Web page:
There are now [Feb. 14th] nearly 20,000 comments on the Kickstarter page for the genuine item concerning everyone’s frustration. Mostly these revolve around the fact that the cubes that they “purchased” have not yet been delivered by the date “promised”, and that they could have “spent” less money, and already have a toy in hand. Unfortunately, far too many of these folks simply have no realization, or understanding [set out above] of how Kickstarter projects operate. That said, the gang at AntsyLabs haven’t done themselves any favors with the sporadic nature of their updates, and those update’s sparsity of any real facts. I suspect that those comments would’ve been reduced by two thirds if Antsy had simply put somebody in charge of responding in real time right there on the comments page. [that they could’ve gotten somebody for $15 dollars an hour]. 

My observation is that people who get involved with a Kickstarter would like to be kept in the process loop. Give them the fact that “the original material did not have the texture that we wanted”… “the frim-fram did not fit inside the widget-tater correctly”… “the overall quality of the prototype was not high enough”… That’s all they want. Keep them up-to-date, and give them some actual information. DON’T try to parcel them off with vague, unfulfilled promises, and cutesy gifs. AntsyLabs failed on this and the 20K comments show it. Worse, the unanswered suppositions and unfounded rumors simply fuel those few real trolls to keep everyone upset.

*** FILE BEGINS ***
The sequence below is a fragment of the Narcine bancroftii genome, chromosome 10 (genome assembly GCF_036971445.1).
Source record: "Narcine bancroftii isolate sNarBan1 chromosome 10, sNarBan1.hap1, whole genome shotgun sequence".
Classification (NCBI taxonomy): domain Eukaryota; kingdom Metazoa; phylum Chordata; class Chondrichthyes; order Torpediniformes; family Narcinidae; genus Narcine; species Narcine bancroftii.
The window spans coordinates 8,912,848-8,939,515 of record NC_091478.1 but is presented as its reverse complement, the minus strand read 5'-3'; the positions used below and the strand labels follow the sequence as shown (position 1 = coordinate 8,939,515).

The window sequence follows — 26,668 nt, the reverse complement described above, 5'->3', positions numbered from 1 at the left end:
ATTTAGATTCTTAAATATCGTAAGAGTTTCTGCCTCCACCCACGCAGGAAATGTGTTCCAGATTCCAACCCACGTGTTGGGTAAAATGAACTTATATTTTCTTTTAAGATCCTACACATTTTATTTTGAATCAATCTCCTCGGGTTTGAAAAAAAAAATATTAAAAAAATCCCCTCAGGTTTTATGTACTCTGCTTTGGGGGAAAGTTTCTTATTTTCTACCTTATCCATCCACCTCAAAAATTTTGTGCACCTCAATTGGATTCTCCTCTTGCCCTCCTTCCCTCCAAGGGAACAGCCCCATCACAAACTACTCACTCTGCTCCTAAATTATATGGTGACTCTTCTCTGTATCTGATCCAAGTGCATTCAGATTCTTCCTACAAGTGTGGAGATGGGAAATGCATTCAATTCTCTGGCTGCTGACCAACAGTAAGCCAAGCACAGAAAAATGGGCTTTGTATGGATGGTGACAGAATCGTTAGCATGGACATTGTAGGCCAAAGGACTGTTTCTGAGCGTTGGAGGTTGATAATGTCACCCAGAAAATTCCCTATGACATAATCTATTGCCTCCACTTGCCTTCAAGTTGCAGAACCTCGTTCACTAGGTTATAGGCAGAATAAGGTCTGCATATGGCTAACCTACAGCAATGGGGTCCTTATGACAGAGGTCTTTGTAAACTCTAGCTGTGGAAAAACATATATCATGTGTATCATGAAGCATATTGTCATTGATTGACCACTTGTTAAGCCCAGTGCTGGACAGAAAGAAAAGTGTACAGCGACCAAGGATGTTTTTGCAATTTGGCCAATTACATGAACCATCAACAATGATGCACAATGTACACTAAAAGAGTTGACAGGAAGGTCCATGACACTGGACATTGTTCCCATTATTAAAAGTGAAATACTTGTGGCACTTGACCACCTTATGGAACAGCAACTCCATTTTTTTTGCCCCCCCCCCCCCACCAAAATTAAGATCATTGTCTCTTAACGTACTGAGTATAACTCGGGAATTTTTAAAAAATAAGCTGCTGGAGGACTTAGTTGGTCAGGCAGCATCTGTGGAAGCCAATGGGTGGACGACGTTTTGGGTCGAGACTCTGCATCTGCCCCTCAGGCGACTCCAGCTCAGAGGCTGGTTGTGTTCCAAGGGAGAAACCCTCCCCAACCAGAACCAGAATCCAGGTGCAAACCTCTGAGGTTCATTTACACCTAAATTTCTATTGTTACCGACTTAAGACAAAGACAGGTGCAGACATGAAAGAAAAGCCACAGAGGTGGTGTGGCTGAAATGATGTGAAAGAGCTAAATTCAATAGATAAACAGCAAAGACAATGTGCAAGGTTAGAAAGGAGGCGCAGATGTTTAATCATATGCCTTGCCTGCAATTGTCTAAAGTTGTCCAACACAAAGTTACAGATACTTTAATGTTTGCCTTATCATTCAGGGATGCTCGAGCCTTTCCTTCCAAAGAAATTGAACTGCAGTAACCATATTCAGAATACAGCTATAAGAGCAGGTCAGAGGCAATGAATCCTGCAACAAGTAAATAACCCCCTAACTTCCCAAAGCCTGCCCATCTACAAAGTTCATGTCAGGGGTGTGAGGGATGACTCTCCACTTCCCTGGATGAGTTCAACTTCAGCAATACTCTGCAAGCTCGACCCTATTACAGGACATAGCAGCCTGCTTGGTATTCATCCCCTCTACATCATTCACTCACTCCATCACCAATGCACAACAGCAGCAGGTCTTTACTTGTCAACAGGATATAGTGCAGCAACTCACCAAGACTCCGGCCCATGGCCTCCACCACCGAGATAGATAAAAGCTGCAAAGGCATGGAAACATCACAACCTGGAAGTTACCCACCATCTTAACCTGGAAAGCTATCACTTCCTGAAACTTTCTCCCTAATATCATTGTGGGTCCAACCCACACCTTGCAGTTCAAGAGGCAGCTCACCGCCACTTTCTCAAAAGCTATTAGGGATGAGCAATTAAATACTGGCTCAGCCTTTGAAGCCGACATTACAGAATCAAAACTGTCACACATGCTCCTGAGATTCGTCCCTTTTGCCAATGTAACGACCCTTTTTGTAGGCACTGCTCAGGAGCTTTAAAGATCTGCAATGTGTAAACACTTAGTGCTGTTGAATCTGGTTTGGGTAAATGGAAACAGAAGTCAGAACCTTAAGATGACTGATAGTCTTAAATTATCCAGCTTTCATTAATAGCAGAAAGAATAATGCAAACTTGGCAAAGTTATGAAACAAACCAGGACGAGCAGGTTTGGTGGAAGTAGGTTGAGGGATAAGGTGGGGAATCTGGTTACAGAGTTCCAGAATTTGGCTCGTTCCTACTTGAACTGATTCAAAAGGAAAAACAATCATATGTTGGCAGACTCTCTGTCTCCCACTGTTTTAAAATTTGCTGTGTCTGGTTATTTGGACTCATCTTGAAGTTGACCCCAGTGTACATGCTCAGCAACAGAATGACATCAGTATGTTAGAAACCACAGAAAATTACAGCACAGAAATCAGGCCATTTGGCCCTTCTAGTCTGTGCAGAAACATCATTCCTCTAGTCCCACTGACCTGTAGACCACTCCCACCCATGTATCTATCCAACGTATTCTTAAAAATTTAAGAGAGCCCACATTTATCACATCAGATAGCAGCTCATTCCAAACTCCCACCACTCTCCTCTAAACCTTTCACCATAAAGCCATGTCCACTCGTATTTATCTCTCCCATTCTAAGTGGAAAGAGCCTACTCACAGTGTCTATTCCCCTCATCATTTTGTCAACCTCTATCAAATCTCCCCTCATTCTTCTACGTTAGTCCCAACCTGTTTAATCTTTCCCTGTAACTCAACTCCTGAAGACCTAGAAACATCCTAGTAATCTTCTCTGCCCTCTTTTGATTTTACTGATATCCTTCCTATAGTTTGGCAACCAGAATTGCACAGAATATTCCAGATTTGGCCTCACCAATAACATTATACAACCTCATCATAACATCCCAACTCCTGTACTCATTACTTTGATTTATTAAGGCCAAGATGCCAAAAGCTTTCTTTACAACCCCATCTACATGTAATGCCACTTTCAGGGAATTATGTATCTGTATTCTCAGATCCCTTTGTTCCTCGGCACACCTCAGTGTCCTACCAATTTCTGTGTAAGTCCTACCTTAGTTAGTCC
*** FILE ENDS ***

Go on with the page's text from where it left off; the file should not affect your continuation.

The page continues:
I doubt that anyone will ever find out exactly why so many pirated/cloned units came to market so quickly. It is entirely possible that the developers naïvely trusted their design to a number of manufacturers on a bid basis to determine a “Goldilocks factor”. One or more of those partners may have proved to be less trustworthy than the brothers hoped, and all too eager to sell those prototypes in the secondary market. It does seem that the brothers have still failed to acquire a patent, or even patent pending status for their cubes. I am not sure they have even copyrighted the FidgetCube name.  This may be due to the fact that the “FidgetCube” is actually only an assembly of pre-existing parts that are widely available, and widely used in other items.